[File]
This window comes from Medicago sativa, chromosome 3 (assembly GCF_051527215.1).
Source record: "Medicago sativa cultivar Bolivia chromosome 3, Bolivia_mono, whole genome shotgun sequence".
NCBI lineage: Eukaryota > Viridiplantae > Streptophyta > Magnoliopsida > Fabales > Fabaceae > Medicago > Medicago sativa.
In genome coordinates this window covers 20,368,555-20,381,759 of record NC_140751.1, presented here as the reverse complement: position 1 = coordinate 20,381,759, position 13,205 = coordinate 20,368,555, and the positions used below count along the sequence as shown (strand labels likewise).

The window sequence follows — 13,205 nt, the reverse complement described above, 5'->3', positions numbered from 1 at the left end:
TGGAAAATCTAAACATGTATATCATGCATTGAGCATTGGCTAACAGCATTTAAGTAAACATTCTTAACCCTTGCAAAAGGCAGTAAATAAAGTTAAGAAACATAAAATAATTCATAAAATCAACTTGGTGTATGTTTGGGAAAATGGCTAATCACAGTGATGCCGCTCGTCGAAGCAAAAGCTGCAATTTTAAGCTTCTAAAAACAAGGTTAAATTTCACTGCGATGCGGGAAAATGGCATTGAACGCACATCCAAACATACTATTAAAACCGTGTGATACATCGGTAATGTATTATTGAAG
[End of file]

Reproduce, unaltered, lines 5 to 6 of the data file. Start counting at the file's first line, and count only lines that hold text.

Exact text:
The window sequence follows — 13,205 nt, the reverse complement described above, 5'->3', positions numbered from 1 at the left end:
TGGAAAATCTAAACATGTATATCATGCATTGAGCATTGGCTAACAGCATTTAAGTAAACATTCTTAACCCTTGCAAAAGGCAGTAAATAAAGTTAAGAAACATAAAATAATTCATAAAATCAACTTGGTGTATGTTTGGGAAAATGGCTAATCACAGTGATGCCGCTCGTCGAAGCAAAAGCTGCAATTTTAAGCTTCTAAAAACAAGGTTAAATTTCACTGCGATGCGGGAAAATGGCATTGAACGCACATCCAAACATACTATTAAAACCGTGTGATACATCGGTAATGTATTATTGAAG